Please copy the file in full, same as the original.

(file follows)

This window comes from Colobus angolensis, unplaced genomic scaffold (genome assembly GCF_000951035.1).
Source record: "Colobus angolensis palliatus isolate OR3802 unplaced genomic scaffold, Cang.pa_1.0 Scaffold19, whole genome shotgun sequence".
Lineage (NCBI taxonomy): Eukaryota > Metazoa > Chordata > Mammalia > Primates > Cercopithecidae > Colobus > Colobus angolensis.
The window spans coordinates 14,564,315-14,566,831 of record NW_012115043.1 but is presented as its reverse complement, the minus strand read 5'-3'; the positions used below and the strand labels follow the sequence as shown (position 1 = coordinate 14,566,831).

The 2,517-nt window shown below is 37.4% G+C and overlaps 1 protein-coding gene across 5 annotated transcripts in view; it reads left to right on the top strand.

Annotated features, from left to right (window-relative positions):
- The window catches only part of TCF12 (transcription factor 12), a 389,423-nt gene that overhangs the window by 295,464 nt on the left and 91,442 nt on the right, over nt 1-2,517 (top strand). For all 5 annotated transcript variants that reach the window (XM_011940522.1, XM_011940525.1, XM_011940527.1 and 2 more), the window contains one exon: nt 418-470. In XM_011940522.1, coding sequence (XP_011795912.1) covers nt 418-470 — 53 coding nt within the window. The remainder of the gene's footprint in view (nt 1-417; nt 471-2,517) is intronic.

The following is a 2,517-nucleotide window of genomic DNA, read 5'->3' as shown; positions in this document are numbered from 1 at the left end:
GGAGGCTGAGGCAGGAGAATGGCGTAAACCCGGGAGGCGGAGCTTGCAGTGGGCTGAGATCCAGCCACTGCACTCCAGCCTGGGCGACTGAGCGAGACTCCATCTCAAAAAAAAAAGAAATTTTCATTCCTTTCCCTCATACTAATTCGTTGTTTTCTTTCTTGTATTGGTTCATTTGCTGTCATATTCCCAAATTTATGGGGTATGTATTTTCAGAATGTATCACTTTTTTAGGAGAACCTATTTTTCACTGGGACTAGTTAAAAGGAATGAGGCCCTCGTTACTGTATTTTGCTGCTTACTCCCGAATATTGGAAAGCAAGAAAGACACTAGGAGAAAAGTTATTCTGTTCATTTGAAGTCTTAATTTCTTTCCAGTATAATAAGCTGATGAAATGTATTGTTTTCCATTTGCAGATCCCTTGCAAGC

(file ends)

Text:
This window comes from Colobus angolensis, unplaced genomic scaffold (genome assembly GCF_000951035.1).
Source record: "Colobus angolensis palliatus isolate OR3802 unplaced genomic scaffold, Cang.pa_1.0 Scaffold19, whole genome shotgun sequence".
Lineage (NCBI taxonomy): Eukaryota > Metazoa > Chordata > Mammalia > Primates > Cercopithecidae > Colobus > Colobus angolensis.
The window spans coordinates 14,564,315-14,566,831 of record NW_012115043.1 but is presented as its reverse complement, the minus strand read 5'-3'; the positions used below and the strand labels follow the sequence as shown (position 1 = coordinate 14,566,831).

The 2,517-nt window shown below is 37.4% G+C and overlaps 1 protein-coding gene across 5 annotated transcripts in view; it reads left to right on the top strand.

Annotated features, from left to right (window-relative positions):
- The window catches only part of TCF12 (transcription factor 12), a 389,423-nt gene that overhangs the window by 295,464 nt on the left and 91,442 nt on the right, over nt 1-2,517 (top strand). For all 5 annotated transcript variants that reach the window (XM_011940522.1, XM_011940525.1, XM_011940527.1 and 2 more), the window contains one exon: nt 418-470. In XM_011940522.1, coding sequence (XP_011795912.1) covers nt 418-470 — 53 coding nt within the window. The remainder of the gene's footprint in view (nt 1-417; nt 471-2,517) is intronic.

The following is a 2,517-nucleotide window of genomic DNA, read 5'->3' as shown; positions in this document are numbered from 1 at the left end:
GGAGGCTGAGGCAGGAGAATGGCGTAAACCCGGGAGGCGGAGCTTGCAGTGGGCTGAGATCCAGCCACTGCACTCCAGCCTGGGCGACTGAGCGAGACTCCATCTCAAAAAAAAAAGAAATTTTCATTCCTTTCCCTCATACTAATTCGTTGTTTTCTTTCTTGTATTGGTTCATTTGCTGTCATATTCCCAAATTTATGGGGTATGTATTTTCAGAATGTATCACTTTTTTAGGAGAACCTATTTTTCACTGGGACTAGTTAAAAGGAATGAGGCCCTCGTTACTGTATTTTGCTGCTTACTCCCGAATATTGGAAAGCAAGAAAGACACTAGGAGAAAAGTTATTCTGTTCATTTGAAGTCTTAATTTCTTTCCAGTATAATAAGCTGATGAAATGTATTGTTTTCCATTTGCAGATCCCTTGCAAGC